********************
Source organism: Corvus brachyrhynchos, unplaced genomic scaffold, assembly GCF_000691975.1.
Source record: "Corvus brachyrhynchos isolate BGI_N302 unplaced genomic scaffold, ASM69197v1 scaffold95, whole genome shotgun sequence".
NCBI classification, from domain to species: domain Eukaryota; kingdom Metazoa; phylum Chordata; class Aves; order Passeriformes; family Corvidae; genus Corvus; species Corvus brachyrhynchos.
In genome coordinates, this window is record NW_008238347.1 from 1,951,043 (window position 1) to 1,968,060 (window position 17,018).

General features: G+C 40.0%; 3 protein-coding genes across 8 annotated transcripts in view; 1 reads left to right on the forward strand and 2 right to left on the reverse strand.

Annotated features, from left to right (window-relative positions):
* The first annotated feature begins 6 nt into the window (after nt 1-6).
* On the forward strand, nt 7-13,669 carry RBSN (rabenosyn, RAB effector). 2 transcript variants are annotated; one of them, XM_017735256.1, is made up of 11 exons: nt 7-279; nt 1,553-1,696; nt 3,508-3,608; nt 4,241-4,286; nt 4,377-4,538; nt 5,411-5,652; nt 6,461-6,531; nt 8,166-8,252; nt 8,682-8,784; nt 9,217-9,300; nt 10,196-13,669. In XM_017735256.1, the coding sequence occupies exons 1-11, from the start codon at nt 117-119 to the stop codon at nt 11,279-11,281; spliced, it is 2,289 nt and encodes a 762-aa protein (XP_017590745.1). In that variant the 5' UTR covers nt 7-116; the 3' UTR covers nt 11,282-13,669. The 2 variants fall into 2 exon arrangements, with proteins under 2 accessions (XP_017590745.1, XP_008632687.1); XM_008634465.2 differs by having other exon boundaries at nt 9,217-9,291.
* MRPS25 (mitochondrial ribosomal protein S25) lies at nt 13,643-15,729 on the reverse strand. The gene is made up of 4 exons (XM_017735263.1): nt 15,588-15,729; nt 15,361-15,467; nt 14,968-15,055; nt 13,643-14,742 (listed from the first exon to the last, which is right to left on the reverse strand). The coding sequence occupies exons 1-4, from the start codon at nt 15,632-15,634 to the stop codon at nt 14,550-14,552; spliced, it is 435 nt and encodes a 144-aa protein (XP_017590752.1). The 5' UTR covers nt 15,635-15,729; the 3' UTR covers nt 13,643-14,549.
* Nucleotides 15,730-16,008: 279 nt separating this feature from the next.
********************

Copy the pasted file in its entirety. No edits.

Source organism: Corvus brachyrhynchos, unplaced genomic scaffold, assembly GCF_000691975.1.
Source record: "Corvus brachyrhynchos isolate BGI_N302 unplaced genomic scaffold, ASM69197v1 scaffold95, whole genome shotgun sequence".
NCBI classification, from domain to species: domain Eukaryota; kingdom Metazoa; phylum Chordata; class Aves; order Passeriformes; family Corvidae; genus Corvus; species Corvus brachyrhynchos.
In genome coordinates, this window is record NW_008238347.1 from 1,951,043 (window position 1) to 1,968,060 (window position 17,018).

General features: G+C 40.0%; 3 protein-coding genes across 8 annotated transcripts in view; 1 reads left to right on the forward strand and 2 right to left on the reverse strand.

Annotated features, from left to right (window-relative positions):
* The first annotated feature begins 6 nt into the window (after nt 1-6).
* On the forward strand, nt 7-13,669 carry RBSN (rabenosyn, RAB effector). 2 transcript variants are annotated; one of them, XM_017735256.1, is made up of 11 exons: nt 7-279; nt 1,553-1,696; nt 3,508-3,608; nt 4,241-4,286; nt 4,377-4,538; nt 5,411-5,652; nt 6,461-6,531; nt 8,166-8,252; nt 8,682-8,784; nt 9,217-9,300; nt 10,196-13,669. In XM_017735256.1, the coding sequence occupies exons 1-11, from the start codon at nt 117-119 to the stop codon at nt 11,279-11,281; spliced, it is 2,289 nt and encodes a 762-aa protein (XP_017590745.1). In that variant the 5' UTR covers nt 7-116; the 3' UTR covers nt 11,282-13,669. The 2 variants fall into 2 exon arrangements, with proteins under 2 accessions (XP_017590745.1, XP_008632687.1); XM_008634465.2 differs by having other exon boundaries at nt 9,217-9,291.
* MRPS25 (mitochondrial ribosomal protein S25) lies at nt 13,643-15,729 on the reverse strand. The gene is made up of 4 exons (XM_017735263.1): nt 15,588-15,729; nt 15,361-15,467; nt 14,968-15,055; nt 13,643-14,742 (listed from the first exon to the last, which is right to left on the reverse strand). The coding sequence occupies exons 1-4, from the start codon at nt 15,632-15,634 to the stop codon at nt 14,550-14,552; spliced, it is 435 nt and encodes a 144-aa protein (XP_017590752.1). The 5' UTR covers nt 15,635-15,729; the 3' UTR covers nt 13,643-14,549.
* Nucleotides 15,730-16,008: 279 nt separating this feature from the next.